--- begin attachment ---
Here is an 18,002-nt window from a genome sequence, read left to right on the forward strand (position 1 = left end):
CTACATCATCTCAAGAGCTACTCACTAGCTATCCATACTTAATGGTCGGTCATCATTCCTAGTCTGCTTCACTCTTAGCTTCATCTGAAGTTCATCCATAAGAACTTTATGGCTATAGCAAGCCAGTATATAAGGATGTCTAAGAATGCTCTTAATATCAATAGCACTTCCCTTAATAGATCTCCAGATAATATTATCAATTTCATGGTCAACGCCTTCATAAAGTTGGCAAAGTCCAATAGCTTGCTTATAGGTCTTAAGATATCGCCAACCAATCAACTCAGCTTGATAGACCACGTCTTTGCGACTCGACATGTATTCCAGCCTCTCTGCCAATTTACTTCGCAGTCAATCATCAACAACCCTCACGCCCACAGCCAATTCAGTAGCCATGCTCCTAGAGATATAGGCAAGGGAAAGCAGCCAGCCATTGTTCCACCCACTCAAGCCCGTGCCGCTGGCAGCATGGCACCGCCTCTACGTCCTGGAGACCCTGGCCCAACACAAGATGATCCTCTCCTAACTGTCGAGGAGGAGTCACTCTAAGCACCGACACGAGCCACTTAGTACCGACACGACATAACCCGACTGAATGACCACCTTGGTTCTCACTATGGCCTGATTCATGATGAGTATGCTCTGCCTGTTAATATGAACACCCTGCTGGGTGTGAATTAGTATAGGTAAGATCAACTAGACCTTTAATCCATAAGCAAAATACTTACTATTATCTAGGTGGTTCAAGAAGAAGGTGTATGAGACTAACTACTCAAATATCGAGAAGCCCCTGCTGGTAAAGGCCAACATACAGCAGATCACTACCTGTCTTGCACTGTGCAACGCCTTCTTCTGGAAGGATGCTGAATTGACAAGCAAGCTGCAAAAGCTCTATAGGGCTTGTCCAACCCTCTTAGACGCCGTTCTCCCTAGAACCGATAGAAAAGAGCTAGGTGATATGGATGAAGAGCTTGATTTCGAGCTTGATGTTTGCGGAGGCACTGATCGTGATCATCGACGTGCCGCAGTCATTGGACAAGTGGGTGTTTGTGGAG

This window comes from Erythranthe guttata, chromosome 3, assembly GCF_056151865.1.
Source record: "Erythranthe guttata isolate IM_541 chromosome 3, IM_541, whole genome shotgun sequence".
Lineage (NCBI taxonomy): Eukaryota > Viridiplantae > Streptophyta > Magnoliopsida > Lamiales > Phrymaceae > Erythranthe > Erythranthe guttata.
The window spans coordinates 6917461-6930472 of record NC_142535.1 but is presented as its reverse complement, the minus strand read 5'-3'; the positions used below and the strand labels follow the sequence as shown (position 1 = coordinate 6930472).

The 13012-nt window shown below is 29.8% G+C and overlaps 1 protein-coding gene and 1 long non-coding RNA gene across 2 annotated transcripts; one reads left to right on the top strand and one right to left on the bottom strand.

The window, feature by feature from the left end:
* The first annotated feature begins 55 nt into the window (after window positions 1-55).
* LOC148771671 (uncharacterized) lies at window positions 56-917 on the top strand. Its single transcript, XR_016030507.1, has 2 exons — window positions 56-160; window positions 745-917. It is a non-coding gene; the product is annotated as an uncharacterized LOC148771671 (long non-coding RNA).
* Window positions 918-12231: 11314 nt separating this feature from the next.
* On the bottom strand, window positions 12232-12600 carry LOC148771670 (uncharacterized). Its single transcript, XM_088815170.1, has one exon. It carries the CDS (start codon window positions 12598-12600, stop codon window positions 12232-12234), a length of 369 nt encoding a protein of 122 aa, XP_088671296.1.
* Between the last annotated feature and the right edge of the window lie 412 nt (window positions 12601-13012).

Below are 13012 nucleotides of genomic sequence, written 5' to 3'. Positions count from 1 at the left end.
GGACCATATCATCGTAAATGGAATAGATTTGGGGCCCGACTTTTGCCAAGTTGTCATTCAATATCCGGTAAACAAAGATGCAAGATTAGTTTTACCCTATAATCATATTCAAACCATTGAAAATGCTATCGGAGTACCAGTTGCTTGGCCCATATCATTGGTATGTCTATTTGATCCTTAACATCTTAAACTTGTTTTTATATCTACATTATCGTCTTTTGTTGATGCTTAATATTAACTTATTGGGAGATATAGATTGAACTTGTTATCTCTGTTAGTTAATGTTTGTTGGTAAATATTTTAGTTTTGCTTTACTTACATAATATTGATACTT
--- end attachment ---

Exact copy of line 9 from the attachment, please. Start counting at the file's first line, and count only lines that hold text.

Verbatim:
* The first annotated feature begins 55 nt into the window (after window positions 1-55).